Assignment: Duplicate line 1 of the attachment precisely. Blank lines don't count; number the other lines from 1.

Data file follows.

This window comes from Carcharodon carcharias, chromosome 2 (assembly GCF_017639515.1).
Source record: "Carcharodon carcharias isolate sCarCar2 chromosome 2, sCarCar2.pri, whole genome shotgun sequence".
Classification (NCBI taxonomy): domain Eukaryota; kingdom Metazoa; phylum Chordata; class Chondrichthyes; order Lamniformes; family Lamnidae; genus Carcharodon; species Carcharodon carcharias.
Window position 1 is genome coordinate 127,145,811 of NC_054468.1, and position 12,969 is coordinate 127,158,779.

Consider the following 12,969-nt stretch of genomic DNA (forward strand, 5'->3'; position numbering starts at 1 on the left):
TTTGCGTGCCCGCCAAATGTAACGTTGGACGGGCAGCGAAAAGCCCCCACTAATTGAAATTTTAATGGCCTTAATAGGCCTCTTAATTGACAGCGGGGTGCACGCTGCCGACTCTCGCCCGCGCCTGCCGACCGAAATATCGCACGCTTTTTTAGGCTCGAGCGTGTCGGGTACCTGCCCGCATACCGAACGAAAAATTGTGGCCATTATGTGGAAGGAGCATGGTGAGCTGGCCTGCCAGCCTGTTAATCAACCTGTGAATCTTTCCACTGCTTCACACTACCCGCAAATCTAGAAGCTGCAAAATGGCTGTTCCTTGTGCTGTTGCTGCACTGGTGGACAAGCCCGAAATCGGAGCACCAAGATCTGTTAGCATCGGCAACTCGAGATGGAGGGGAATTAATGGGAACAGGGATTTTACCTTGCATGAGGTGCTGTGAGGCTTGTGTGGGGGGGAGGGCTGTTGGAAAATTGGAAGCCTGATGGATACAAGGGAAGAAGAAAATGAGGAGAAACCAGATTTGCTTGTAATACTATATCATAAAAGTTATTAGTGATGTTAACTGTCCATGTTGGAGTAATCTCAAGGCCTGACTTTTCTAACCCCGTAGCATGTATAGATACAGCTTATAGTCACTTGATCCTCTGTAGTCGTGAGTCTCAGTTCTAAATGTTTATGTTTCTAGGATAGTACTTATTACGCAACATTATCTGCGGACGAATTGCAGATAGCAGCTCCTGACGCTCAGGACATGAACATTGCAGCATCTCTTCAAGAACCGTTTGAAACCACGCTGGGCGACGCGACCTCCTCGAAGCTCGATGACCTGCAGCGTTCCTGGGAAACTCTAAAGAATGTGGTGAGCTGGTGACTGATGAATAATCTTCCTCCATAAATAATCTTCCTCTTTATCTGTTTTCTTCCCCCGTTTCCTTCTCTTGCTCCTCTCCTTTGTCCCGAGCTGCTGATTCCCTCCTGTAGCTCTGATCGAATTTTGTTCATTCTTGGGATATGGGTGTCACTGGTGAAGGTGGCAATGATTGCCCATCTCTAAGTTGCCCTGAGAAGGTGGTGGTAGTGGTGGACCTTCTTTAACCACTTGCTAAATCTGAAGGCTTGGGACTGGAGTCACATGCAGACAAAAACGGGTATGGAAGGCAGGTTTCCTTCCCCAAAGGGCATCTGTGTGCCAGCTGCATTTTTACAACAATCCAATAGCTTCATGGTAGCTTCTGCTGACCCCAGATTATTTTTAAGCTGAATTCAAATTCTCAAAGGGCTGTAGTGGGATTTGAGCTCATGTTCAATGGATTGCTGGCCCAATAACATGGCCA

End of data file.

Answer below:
This window comes from Carcharodon carcharias, chromosome 2 (assembly GCF_017639515.1).